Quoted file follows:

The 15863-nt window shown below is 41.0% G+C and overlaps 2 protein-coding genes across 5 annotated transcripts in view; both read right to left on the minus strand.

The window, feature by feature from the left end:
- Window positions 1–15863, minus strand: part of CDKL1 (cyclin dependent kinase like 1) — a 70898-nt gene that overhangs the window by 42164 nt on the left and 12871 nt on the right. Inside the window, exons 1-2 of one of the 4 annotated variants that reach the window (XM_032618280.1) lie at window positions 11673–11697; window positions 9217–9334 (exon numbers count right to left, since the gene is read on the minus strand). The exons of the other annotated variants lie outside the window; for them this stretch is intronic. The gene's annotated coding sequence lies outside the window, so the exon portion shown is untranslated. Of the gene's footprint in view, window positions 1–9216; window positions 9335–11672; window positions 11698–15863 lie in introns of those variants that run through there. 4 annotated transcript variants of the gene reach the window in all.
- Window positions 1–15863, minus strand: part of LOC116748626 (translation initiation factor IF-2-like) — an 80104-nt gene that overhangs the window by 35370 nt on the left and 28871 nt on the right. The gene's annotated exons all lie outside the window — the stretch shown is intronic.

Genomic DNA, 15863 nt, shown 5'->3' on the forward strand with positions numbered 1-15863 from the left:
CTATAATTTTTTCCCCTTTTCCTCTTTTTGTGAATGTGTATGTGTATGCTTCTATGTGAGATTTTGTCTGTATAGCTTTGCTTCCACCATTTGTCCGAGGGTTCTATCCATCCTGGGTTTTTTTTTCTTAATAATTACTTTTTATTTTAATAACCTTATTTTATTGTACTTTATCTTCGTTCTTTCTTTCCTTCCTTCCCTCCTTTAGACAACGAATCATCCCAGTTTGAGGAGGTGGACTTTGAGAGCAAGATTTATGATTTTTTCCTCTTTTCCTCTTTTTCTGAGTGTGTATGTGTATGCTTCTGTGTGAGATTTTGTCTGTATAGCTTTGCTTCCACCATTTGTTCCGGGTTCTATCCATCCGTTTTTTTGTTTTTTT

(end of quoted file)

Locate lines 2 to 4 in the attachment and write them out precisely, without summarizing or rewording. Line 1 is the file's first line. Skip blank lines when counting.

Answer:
The window, feature by feature from the left end:
- Window positions 1–15863, minus strand: part of CDKL1 (cyclin dependent kinase like 1) — a 70898-nt gene that overhangs the window by 42164 nt on the left and 12871 nt on the right. Inside the window, exons 1-2 of one of the 4 annotated variants that reach the window (XM_032618280.1) lie at window positions 11673–11697; window positions 9217–9334 (exon numbers count right to left, since the gene is read on the minus strand). The exons of the other annotated variants lie outside the window; for them this stretch is intronic. The gene's annotated coding sequence lies outside the window, so the exon portion shown is untranslated. Of the gene's footprint in view, window positions 1–9216; window positions 9335–11672; window positions 11698–15863 lie in introns of those variants that run through there. 4 annotated transcript variants of the gene reach the window in all.
- Window positions 1–15863, minus strand: part of LOC116748626 (translation initiation factor IF-2-like) — an 80104-nt gene that overhangs the window by 35370 nt on the left and 28871 nt on the right. The gene's annotated exons all lie outside the window — the stretch shown is intronic.